And of course there was the laughably naive statement I made to a new mom friend of mine a few years ago: "I'd NEVER let my baby sleep in the bed with my husband and me."
Technically, that still holds true around here. She doesn't sleep in the bed with us because, by four a.m., having grown tired of being kicked in the McNuggets for hours, my husband is usually snoozing peacefully in the spare bedroom.
I used to think that nothing could beat the adrenaline rush that comes with beating the competition on a big news story.
Wrong again. A fireside chat with Saddam or Fidel couldn't top being the first mommy in the play group to announce successful potty training.
The fresh-faced mom at the playground (who wore the Mommy Uniform favored by the twentysomethings--Gap khakis and a white T-shirt topped with an oversized Banana Republic sweater) told me that her son, Ian or Liam or Ethan, I forget which, was potty-trained at eighteen months!
I threw her perky little body to the ground and planted my knee in her chest 'til she cried for mercy.
Okay, so that only happened in one of my Ally McEat-something fantasies, but it could happen. Anything could happen. That's the point. There aren't any headlines or scoops anymore, and happy hour is the one when Dad comes through that front door and I can finally pee, but this is the best assignment I've ever had.
Copyright 2000 by Celia Rivenbark
Excerpted from Bless Your Heart, Tramp
by Rivenbark, Celia
Copyright © 2006 by Rivenbark, Celia.
Excerpted by permission.
All rights reserved. No part of this excerpt may be reproduced or reprinted without permission in writing from the publisher.
Excerpts are provided by Dial-A-Book Inc. solely for the personal use of visitors to this web site.
Most Helpful Customer Reviews
Insights into southern culture, horror stories, and full-out belly laughs, this book has it all. I can't believe this author is not better known--actually on the NYT bestseller list. You don't have to be southern to appreciate and understand what she's talking about, but it really helps if you are. Her take on the difference in husbands and wives when they're sick is at once funny, sad, and unfortunately, all too true.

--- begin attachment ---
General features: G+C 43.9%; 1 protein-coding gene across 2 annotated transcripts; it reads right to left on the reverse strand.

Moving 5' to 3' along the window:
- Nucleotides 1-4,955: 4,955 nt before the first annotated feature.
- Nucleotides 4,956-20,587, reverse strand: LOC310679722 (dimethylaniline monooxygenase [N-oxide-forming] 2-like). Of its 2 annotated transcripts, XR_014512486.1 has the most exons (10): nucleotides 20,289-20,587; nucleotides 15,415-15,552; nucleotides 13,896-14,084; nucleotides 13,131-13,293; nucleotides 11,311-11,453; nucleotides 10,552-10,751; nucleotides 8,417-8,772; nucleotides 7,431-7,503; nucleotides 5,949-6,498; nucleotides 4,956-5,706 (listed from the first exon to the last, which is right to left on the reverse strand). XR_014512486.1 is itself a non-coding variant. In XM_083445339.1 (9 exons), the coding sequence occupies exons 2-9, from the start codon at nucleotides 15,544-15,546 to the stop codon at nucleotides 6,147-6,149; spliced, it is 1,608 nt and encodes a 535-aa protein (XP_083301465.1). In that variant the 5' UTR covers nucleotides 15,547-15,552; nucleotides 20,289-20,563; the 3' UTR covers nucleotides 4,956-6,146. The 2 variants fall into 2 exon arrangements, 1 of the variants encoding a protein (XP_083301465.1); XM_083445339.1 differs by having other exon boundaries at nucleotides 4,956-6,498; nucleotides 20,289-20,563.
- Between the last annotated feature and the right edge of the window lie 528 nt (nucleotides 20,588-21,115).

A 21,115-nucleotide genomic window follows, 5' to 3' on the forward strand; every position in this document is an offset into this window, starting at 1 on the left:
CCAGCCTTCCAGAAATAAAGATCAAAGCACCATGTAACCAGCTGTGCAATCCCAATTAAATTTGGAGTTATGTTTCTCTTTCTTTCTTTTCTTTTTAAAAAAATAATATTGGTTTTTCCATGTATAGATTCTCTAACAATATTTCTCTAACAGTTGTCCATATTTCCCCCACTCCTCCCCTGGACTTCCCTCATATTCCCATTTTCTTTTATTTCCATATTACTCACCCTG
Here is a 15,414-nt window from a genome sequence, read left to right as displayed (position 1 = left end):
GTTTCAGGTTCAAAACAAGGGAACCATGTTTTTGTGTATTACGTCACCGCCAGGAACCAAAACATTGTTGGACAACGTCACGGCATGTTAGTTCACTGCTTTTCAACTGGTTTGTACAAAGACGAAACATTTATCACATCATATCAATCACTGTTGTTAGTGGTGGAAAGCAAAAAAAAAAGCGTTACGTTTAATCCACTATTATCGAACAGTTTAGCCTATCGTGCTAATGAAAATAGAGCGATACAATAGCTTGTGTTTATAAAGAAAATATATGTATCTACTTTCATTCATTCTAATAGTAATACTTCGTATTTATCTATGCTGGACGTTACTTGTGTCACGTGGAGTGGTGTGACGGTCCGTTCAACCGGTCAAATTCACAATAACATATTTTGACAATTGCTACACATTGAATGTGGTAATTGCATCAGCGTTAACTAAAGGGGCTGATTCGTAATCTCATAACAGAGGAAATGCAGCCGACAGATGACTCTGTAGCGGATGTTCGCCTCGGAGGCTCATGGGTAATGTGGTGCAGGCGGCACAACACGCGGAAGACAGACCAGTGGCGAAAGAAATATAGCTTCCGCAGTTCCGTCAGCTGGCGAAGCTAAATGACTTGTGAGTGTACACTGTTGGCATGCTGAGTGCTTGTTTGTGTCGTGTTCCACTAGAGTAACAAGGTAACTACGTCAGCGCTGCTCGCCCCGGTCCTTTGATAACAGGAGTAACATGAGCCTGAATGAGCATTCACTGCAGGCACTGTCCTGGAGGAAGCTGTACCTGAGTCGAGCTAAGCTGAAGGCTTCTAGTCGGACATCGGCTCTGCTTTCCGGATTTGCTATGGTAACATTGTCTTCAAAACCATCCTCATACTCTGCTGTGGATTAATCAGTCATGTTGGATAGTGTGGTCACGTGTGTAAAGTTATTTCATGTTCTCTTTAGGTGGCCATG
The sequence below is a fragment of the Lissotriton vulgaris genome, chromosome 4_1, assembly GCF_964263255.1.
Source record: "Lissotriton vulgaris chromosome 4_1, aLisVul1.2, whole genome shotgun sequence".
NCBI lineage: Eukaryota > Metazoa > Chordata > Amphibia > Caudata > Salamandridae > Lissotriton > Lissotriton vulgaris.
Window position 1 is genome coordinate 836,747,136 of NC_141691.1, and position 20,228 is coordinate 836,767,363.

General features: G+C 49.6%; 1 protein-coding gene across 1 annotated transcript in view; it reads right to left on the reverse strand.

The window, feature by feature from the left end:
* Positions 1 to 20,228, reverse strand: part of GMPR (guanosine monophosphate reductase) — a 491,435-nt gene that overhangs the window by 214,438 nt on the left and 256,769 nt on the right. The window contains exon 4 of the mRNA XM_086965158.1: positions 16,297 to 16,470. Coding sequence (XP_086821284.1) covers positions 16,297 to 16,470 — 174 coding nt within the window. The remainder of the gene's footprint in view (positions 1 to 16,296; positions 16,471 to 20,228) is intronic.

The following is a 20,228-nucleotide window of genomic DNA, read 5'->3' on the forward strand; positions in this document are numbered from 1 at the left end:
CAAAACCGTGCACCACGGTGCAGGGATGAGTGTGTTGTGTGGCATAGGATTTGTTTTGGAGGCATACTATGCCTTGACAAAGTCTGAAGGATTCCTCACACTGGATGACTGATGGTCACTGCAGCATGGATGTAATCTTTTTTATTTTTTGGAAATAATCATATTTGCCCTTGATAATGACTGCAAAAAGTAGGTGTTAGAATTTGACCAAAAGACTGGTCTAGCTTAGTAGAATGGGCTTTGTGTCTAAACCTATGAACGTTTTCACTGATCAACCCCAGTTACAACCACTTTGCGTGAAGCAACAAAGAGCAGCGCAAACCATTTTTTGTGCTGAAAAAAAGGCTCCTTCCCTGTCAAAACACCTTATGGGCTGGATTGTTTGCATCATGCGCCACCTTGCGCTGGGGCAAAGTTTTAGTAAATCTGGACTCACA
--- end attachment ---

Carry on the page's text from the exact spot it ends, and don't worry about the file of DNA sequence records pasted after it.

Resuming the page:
Hilarious Highly recommended. You'll laugh out loud
This was my first Celia book and I have been hooked since!
Makes me wish I was a Southerner.
Laughed my ass off.
This book really funny and easy to relate too.
Laugh out loud funny!!
Belly laughs, graphic pictorials in your head. I am not Southern, but yet completely understood what the author had to say. Read if you want to laugh out loud, and loose yourself in in light, but cannot-put-this-book down way
This amusing essay collection focuses on the southern perspective and home life. The book is broken into three categories: ¿At Home¿, ¿The South¿, ¿And Everywhere Else¿. The contributions are lighthearted amusing and fun to read as a variety of subjects from mama tips to spiked NASA Tang to Wrestlemania are shredded and diced like slaw at a fad diet explosion. Nothing is sacred though nothing is totally gored not even Al. From family recipes to the Rock and his wife Dr. Ms. Rock on to Adam West, Celia Rivenbark provides the below the Mason-Dixon demarcation line but above the Mickey Mouse border look at life. If you have to ask who Adam West is, you¿re probably too young for this sassy slice of Southern sympathy served with ice tea but no grits.------------- Harriet Klausner
Take the whole YaYa Sisterhood, throw in a couple of Sweet Potato Queens, add a dab of Jeff Foxworthy, a tad of Dave Barry and a teense of Erma Bombeck and you have Mama Celia's recipe for a good time. Even though Misseriz Rivenbark is Southern --let there be no doubt--ya'll folks from up North can appreciate her take on holiday newsletters (always one in the family), big fake bazumbas and those blasted amish bread starters. You got to love a woman who understands the concept of respect whether it refers to a discount store ('The KMarts' or 'The WalMarts') or an older neighbor lady (always stick 'Miss' or 'Aunt' in front of the first name), but who will--with all due respect, of course--ask where did Lorena Bobbitt get a knife THAT sharp? And speaking of sharp, that's what the book is. It is sharp. And right good, too.